A new YouTube monetization policy announced last week makes it impossible for channels to run ads on their videos unless the channel has reached 10,000 total views; a complete 180 on the company’s previous YouTube Partner Program (YPP), which began allowing anyone to upload videos and start making money in 2007.
This change may seem like a response to the recent advertiser boycott of the platform, but YouTube has been planning the policy change since November, according to the Wall Street Journal. YouTube states that the change is intended to protect content creators who are having their videos ripped and reuploaded by bad actors.
Under the new policy, channels that reach 10,000 lifetime views and want to monetize will apply to the YPP and will be able to serve ads on their videos, pending an approval process that checks the channel’s content against YouTube’s content policies.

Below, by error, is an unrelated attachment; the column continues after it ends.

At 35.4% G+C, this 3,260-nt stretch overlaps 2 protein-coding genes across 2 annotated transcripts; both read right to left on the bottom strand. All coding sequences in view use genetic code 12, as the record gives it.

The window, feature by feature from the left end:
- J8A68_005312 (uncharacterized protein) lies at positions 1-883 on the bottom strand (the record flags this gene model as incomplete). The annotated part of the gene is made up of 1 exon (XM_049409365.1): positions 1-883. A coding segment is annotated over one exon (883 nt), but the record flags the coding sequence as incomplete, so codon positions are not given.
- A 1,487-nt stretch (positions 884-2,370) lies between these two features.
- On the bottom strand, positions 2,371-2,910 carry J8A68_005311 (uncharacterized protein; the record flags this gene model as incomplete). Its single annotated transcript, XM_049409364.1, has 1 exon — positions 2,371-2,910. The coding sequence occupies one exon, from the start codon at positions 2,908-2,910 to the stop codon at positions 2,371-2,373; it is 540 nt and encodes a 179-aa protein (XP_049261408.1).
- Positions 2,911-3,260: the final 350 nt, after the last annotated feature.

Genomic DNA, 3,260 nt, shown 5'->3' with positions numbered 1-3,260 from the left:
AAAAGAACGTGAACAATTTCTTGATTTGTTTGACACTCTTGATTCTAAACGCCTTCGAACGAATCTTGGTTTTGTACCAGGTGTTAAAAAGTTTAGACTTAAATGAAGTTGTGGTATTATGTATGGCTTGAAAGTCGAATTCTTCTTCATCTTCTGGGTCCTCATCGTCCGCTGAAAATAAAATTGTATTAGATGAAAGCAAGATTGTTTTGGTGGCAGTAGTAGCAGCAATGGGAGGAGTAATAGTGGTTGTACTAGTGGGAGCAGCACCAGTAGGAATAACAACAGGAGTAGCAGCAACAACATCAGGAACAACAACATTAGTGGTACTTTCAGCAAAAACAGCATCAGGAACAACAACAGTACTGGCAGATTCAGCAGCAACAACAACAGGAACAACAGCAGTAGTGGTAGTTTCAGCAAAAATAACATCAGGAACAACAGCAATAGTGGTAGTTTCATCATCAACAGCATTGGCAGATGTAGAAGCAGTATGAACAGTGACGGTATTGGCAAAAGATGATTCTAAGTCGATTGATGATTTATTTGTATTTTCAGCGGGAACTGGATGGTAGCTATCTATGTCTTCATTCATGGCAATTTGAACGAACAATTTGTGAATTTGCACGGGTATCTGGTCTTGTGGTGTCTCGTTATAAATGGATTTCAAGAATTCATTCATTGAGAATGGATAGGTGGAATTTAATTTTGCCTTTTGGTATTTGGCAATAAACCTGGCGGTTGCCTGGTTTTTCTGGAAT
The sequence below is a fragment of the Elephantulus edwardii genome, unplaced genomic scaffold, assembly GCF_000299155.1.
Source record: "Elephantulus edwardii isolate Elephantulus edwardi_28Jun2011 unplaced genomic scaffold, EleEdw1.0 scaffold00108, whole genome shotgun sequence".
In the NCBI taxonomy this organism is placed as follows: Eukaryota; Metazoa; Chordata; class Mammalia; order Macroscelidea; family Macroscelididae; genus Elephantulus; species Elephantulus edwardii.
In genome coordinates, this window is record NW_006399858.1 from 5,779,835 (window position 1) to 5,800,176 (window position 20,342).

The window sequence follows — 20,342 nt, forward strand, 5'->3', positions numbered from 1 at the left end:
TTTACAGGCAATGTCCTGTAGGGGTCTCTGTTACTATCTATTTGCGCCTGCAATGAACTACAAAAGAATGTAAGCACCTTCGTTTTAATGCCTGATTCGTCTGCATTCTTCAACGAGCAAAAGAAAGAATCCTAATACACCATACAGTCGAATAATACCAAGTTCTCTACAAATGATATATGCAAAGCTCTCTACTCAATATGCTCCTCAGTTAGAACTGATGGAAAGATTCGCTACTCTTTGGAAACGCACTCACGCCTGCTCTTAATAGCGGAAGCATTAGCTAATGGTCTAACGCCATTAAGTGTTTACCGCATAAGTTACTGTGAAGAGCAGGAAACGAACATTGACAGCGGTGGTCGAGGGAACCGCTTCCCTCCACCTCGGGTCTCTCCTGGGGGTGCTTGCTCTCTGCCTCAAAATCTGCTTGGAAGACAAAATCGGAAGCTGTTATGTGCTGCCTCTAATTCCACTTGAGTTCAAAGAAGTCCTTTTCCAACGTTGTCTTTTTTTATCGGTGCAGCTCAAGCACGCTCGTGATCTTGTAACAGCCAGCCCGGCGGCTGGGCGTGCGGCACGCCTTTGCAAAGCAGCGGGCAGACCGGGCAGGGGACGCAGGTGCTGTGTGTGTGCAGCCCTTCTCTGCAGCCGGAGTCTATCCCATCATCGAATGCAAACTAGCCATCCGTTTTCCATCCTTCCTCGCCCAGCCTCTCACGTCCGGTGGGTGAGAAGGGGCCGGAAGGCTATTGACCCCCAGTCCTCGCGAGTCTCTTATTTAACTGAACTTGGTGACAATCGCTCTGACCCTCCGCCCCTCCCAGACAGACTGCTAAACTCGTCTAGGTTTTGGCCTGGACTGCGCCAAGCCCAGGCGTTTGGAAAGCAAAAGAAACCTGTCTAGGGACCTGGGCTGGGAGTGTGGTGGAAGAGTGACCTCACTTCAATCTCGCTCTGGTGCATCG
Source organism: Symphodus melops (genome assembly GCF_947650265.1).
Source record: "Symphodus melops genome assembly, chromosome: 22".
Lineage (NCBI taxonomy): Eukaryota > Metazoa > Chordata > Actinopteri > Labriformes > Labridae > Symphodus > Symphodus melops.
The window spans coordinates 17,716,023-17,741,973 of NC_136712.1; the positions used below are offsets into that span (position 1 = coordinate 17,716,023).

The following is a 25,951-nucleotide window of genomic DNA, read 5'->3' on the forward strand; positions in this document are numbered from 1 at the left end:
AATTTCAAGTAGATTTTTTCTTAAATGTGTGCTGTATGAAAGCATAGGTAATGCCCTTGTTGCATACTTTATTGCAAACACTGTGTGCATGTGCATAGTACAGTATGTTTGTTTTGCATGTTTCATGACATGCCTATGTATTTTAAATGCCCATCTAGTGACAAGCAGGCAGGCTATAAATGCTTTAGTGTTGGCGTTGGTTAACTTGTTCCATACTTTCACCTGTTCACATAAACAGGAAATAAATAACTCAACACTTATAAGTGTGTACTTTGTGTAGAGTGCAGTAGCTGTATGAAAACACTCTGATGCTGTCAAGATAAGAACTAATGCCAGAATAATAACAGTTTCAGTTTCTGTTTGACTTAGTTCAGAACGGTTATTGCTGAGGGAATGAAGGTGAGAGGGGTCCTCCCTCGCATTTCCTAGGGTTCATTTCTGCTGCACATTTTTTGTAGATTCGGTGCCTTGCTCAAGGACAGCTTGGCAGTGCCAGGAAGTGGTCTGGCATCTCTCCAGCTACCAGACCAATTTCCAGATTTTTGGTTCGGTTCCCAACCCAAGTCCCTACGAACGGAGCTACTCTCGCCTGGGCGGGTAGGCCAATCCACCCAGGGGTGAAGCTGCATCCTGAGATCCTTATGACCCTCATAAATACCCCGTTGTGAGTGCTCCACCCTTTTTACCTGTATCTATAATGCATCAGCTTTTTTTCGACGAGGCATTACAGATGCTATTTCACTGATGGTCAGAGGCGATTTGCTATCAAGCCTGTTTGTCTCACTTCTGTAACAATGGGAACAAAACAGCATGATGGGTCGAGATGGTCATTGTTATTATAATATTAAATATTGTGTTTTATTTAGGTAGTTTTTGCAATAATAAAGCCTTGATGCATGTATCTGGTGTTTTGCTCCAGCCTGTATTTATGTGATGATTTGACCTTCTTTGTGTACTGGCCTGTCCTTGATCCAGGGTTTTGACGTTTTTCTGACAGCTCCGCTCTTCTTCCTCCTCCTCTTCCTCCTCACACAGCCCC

For brands, this should be a welcomed change. The new YPP should weed out many of the unsavory channels that post stolen or hateful content, which is what kicked off the advertiser exodus in the first place. However, smaller companies and new creators will now be creating and posting content for free until they reach the 10,000 view threshold — a demoralizing prospect considering the investment required to make strong brand video. Though, the new YPP probably won’t affect channels that are already performing negatively.
Whether the new YPP is enough to bring back scorned advertisers remains to be seen.